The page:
@content.setter def content(self, value): # Consume iterators upon assignment to allow repeated iteration. if hasattr(value, '__iter__') and not isinstance(value, (bytes, str)): content = b''.join(self.make_bytes(chunk) for chunk in value) if hasattr(value, 'close'): try: value.close() except Exception: pass else: content = self.make_bytes(value) # Create a list of properly encoded bytestrings to support write(). self._container = [content]
You can find this code here on github - a hat tip to my colleague Bill who quickly found the offending bit of code with lightning speed for me. It’s worth noting that this is Django 2.2, which is what most my clients seem to still be using, but the code is suitably similar in the 3.x branch and the same fate will befall bytearrays in either version.
What happens is that Django decides that whilst bytearray is iterable, it isn’t of type string or bytes, and so it takes each item in the iterable bytearray, calls ‘make_bytes’, and sticks them together. Which is funny, as the item we pass should in theory be a byte. But Python doesn’t have a byte type, only an int type!
>>> b'asdsad'.__class__ <class 'int'> >>> bytearray(b'asdsad').__class__ <class 'int'>
So if we look at make_bytes (found here on github):
def make_bytes(self, value): """Turn a value into a bytestring encoded in the output charset.""" # Per PEP 3333, this response body must be bytes. To avoid returning # an instance of a subclass, this function returns `bytes(value)`. # This doesn't make a copy when `value` already contains bytes. # Handle string types -- we can't rely on force_bytes here because: # - Python attempts str conversion first # - when self._charset != 'utf-8' it re-encodes the content if isinstance(value, bytes): return bytes(value) if isinstance(value, str): return bytes(value.encode(self.charset)) # Handle non-string types. return str(value).encode(self.charset)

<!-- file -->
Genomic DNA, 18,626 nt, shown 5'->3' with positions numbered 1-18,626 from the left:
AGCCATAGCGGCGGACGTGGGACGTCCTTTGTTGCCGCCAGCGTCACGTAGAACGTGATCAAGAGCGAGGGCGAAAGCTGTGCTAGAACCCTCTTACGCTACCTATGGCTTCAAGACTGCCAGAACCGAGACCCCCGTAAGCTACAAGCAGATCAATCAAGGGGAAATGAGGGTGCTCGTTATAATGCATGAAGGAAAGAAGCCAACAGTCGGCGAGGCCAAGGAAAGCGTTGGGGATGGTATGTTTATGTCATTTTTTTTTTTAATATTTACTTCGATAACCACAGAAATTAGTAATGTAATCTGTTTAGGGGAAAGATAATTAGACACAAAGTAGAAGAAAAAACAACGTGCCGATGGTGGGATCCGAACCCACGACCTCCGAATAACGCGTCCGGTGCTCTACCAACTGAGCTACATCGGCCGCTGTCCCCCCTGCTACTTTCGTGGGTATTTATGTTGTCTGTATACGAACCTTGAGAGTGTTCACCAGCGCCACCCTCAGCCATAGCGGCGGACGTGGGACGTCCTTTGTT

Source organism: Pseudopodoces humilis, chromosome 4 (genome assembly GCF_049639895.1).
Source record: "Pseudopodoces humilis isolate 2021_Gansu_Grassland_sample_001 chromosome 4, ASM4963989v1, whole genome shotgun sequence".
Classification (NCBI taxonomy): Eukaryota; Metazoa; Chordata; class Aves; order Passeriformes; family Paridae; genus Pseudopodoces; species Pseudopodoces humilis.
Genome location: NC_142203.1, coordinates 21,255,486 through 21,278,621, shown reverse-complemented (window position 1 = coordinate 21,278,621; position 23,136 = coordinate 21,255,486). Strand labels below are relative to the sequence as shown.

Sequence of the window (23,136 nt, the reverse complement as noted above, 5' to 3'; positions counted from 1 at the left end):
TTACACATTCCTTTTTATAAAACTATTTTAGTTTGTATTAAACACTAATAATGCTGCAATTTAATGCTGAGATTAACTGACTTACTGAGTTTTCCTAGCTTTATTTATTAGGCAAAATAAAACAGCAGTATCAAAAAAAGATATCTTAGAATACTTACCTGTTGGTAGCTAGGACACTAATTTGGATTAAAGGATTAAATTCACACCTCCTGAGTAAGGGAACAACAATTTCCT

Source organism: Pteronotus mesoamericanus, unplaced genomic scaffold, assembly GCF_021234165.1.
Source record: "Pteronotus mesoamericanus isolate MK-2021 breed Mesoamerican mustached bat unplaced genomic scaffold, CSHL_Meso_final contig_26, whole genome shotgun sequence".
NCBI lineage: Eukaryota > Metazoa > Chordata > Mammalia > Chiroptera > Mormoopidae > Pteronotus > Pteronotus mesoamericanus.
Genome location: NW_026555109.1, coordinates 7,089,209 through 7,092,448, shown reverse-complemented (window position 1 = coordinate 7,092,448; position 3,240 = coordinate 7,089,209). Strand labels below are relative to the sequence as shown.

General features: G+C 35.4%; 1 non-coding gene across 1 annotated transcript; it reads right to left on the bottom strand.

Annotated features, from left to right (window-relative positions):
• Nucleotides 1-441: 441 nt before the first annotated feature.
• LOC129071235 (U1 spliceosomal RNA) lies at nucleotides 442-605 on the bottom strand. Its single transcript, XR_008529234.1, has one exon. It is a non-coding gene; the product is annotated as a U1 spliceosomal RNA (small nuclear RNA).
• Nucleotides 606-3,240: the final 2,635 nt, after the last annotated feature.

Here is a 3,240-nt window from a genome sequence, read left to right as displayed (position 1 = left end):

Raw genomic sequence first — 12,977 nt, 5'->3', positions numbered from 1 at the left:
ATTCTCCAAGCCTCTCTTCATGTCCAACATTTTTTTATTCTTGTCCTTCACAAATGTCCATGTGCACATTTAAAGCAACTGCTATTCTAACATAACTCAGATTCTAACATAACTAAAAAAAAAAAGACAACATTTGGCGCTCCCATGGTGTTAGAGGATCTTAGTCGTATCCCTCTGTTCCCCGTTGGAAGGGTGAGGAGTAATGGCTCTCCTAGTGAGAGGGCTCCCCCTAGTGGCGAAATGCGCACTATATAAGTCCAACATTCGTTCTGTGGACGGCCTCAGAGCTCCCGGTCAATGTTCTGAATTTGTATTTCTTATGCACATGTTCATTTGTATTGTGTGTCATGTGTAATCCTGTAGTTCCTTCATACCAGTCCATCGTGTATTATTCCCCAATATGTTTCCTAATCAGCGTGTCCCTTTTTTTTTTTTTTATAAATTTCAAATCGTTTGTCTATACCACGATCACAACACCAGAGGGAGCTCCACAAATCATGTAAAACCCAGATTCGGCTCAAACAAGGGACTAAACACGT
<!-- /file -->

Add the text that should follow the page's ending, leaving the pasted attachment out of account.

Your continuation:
We see that we pass in an integer that represents one UTF-8 character in our original string, we convert that to a string (which will be converted in decimal) and then encoded that back to bytes!
And thus why if you pass bytearray to Django’s HTTPResponse you get a sort of double expansion of the data, rather than the bytes you (or at least I) originally expected 🤦♀️
The solution to all this is simple: get a better type system. Alternatively, you can just convert your data to bytes before passing it to Django:
def my_view(request): payload = bytearray() payload += 'hello, '.encode('utf-8') payload += 'world!'.encode('utf-8') response = django.http.HTTPResponse(bytes(payload)) response['Content-Disposition'] = 'attachment; filename="mydata.bin"' response['Content-Type'] = 'application/octet-stream' return response
There’s a whole bunch of places you can point the finger here. I’m not a fan of Django’s attempt to be clever if you pass it a data byte it doesn’t recognize: I’d much rather Django just gave up and made it the callers problem to ensure that data is serialized to bytes. This is at best some attempt to guess, and that’s going to go wrong at some point (as it did for me yesterday).
It is also unfortunate that in Python the mutable and immutable versions of a given type aren’t properly related. But it all adds evidence to my general dislike of Python’s type system that makes it both possible to trip up like this and to make it totally not obvious what you’re doing wrong.